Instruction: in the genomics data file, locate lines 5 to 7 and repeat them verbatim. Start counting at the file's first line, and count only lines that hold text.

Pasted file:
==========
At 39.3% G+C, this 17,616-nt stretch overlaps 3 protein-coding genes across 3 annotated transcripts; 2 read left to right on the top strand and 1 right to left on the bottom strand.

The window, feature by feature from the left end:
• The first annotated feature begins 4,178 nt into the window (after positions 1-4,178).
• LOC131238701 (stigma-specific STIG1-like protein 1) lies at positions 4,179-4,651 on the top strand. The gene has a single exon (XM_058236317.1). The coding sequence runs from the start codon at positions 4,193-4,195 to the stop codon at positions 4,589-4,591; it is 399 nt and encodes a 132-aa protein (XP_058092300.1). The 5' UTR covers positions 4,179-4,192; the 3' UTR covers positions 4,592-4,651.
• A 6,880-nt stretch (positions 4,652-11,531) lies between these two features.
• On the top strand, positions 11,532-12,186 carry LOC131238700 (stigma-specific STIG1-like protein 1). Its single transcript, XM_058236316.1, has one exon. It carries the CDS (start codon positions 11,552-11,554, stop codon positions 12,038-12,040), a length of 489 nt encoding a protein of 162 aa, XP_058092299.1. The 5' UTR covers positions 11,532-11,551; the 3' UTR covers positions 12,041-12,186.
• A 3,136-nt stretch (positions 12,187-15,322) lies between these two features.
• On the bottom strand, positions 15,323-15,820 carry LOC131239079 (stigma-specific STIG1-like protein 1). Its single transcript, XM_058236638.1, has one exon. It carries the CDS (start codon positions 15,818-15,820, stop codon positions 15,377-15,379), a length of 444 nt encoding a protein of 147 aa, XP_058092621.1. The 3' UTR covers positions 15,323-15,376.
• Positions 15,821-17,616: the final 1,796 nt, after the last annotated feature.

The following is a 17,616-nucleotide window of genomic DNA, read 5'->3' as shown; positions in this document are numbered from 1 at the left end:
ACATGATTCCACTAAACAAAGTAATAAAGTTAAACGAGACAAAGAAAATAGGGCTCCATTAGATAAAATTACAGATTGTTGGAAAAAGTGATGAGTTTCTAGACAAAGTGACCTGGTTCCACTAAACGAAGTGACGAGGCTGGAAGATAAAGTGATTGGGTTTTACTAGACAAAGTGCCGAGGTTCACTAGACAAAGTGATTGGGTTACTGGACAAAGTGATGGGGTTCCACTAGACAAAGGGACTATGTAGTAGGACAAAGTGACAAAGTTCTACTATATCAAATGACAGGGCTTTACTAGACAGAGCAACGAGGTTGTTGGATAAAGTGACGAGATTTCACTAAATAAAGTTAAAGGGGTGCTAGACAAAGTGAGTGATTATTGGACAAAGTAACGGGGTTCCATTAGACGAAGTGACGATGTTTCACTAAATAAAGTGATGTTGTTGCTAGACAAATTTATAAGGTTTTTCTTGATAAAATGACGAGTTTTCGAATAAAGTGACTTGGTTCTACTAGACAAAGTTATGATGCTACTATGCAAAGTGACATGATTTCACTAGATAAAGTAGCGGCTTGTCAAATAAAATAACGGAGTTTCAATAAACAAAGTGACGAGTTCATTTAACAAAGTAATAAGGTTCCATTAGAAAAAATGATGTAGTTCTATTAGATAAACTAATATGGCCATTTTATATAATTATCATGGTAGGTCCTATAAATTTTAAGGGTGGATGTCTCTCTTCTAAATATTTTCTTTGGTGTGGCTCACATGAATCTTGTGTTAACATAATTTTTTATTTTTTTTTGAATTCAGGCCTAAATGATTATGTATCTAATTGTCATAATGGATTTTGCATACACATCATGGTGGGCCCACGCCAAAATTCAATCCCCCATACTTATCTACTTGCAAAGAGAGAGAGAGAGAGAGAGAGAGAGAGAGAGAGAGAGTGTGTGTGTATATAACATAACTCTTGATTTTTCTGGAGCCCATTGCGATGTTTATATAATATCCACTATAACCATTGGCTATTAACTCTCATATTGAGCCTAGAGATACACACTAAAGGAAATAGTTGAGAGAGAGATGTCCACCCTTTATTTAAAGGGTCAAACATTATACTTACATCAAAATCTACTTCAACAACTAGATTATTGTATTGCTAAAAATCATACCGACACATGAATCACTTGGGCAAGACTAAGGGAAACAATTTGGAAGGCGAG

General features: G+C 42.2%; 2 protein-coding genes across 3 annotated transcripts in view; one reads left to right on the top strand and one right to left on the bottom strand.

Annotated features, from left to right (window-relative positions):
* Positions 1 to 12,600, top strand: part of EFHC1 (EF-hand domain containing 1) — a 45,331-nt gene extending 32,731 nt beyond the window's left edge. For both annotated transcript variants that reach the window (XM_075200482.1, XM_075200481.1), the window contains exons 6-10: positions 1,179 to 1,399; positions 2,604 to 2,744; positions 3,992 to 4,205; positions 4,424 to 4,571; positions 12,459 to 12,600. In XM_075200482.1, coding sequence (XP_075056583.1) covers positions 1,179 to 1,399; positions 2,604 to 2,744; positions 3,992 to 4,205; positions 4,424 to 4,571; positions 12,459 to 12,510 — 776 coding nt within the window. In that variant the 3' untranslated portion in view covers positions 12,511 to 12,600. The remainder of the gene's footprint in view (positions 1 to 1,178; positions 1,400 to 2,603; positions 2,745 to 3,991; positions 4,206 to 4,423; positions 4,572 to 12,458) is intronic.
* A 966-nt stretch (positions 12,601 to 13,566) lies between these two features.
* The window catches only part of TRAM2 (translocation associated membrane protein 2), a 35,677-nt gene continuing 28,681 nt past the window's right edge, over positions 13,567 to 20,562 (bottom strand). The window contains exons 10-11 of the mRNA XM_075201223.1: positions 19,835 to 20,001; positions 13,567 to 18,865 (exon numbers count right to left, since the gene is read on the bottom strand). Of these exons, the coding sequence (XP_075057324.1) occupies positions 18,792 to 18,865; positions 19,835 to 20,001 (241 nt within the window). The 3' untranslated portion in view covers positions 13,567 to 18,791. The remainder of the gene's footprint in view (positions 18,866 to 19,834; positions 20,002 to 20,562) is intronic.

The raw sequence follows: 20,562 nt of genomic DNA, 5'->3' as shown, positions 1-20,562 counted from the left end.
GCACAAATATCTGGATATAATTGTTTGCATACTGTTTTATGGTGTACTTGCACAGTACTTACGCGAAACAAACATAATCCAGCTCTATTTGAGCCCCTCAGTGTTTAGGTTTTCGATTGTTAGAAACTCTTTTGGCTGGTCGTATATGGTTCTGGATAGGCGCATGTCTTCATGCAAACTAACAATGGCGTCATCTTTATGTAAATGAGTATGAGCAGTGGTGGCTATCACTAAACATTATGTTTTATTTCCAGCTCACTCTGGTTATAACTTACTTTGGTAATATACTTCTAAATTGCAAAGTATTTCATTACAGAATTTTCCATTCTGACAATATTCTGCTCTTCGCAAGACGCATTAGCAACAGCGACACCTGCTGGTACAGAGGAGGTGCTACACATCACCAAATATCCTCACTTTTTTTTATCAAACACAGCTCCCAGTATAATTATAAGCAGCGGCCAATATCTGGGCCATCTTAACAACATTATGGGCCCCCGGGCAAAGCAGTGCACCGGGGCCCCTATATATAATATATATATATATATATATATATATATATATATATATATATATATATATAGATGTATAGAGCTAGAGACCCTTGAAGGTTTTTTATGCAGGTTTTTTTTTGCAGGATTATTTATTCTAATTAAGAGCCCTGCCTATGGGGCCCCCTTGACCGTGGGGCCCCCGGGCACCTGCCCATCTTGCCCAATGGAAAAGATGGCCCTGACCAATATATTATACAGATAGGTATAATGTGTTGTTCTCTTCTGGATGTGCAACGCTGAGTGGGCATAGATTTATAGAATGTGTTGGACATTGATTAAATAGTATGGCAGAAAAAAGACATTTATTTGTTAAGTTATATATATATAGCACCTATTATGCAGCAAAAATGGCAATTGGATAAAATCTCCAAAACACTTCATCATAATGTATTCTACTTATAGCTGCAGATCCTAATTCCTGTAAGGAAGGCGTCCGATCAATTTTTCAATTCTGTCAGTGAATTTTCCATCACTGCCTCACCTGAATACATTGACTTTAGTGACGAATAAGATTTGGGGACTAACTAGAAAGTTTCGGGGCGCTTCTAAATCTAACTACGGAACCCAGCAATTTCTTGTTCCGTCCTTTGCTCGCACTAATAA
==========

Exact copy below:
• A 6,880-nt stretch (positions 4,652-11,531) lies between these two features.
• On the top strand, positions 11,532-12,186 carry LOC131238700 (stigma-specific STIG1-like protein 1). Its single transcript, XM_058236316.1, has one exon. It carries the CDS (start codon positions 11,552-11,554, stop codon positions 12,038-12,040), a length of 489 nt encoding a protein of 162 aa, XP_058092299.1. The 5' UTR covers positions 11,532-11,551; the 3' UTR covers positions 12,041-12,186.
• A 3,136-nt stretch (positions 12,187-15,322) lies between these two features.